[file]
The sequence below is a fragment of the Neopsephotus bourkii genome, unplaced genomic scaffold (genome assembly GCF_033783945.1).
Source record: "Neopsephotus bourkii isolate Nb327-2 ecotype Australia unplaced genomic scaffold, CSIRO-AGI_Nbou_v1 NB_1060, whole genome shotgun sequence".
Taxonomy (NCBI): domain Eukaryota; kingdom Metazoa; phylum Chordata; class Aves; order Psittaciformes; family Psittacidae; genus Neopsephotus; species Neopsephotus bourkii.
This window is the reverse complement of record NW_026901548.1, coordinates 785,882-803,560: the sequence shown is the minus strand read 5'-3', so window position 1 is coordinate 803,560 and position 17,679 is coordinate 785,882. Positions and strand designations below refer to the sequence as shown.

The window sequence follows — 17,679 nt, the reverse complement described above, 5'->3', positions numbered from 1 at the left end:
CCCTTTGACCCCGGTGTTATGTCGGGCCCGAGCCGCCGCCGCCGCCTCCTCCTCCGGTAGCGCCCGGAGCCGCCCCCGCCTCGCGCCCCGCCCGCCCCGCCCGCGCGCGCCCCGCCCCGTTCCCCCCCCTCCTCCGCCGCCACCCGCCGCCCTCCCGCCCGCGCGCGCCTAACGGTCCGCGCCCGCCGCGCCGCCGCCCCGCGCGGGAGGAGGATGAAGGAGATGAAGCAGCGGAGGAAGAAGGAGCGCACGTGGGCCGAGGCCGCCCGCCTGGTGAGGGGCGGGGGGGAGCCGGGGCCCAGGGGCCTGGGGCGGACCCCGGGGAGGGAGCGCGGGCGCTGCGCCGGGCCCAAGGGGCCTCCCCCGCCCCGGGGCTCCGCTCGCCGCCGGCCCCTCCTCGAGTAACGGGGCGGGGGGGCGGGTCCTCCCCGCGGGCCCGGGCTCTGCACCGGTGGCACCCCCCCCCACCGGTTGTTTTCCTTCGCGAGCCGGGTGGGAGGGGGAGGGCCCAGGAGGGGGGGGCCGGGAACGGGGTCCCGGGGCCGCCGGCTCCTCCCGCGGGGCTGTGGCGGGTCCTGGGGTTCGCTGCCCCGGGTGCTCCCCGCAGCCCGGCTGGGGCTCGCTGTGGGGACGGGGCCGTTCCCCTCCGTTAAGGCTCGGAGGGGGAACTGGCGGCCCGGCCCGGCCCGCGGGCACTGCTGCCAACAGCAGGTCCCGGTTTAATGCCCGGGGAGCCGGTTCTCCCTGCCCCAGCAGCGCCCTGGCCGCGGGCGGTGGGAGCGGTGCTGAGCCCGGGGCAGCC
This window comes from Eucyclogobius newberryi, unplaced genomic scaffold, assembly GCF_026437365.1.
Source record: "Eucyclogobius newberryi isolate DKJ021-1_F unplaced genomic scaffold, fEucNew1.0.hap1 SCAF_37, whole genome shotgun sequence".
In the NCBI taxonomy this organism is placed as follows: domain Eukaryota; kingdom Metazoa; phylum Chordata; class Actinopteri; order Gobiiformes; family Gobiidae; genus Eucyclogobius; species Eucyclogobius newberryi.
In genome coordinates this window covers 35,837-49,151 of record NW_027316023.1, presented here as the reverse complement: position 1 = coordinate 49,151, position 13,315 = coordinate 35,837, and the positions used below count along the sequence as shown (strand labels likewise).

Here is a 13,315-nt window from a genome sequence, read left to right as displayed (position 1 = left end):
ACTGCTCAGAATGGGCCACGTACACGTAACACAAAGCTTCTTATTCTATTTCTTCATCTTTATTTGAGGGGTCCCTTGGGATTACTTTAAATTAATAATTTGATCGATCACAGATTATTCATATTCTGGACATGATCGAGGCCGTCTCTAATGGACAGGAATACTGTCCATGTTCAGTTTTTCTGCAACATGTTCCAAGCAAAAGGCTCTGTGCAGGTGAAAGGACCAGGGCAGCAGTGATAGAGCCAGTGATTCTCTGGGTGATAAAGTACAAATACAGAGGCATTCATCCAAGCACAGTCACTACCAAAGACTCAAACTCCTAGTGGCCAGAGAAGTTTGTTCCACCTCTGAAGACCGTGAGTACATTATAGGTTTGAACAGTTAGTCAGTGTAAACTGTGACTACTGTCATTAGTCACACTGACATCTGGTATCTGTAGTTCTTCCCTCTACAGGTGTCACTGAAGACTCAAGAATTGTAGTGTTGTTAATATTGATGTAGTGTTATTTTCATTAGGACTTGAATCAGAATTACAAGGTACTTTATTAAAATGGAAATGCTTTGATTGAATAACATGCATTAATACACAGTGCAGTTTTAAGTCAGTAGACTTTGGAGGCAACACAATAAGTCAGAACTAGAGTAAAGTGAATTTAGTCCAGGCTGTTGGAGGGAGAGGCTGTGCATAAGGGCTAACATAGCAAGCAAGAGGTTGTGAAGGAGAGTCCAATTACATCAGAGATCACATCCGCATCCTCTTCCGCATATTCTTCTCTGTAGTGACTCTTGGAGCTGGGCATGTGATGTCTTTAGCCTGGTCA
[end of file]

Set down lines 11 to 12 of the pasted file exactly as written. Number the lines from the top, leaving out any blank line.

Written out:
Here is a 13,315-nt window from a genome sequence, read left to right as displayed (position 1 = left end):
ACTGCTCAGAATGGGCCACGTACACGTAACACAAAGCTTCTTATTCTATTTCTTCATCTTTATTTGAGGGGTCCCTTGGGATTACTTTAAATTAATAATTTGATCGATCACAGATTATTCATATTCTGGACATGATCGAGGCCGTCTCTAATGGACAGGAATACTGTCCATGTTCAGTTTTTCTGCAACATGTTCCAAGCAAAAGGCTCTGTGCAGGTGAAAGGACCAGGGCAGCAGTGATAGAGCCAGTGATTCTCTGGGTGATAAAGTACAAATACAGAGGCATTCATCCAAGCACAGTCACTACCAAAGACTCAAACTCCTAGTGGCCAGAGAAGTTTGTTCCACCTCTGAAGACCGTGAGTACATTATAGGTTTGAACAGTTAGTCAGTGTAAACTGTGACTACTGTCATTAGTCACACTGACATCTGGTATCTGTAGTTCTTCCCTCTACAGGTGTCACTGAAGACTCAAGAATTGTAGTGTTGTTAATATTGATGTAGTGTTATTTTCATTAGGACTTGAATCAGAATTACAAGGTACTTTATTAAAATGGAAATGCTTTGATTGAATAACATGCATTAATACACAGTGCAGTTTTAAGTCAGTAGACTTTGGAGGCAACACAATAAGTCAGAACTAGAGTAAAGTGAATTTAGTCCAGGCTGTTGGAGGGAGAGGCTGTGCATAAGGGCTAACATAGCAAGCAAGAGGTTGTGAAGGAGAGTCCAATTACATCAGAGATCACATCCGCATCCTCTTCCGCATATTCTTCTCTGTAGTGACTCTTGGAGCTGGGCATGTGATGTCTTTAGCCTGGTCA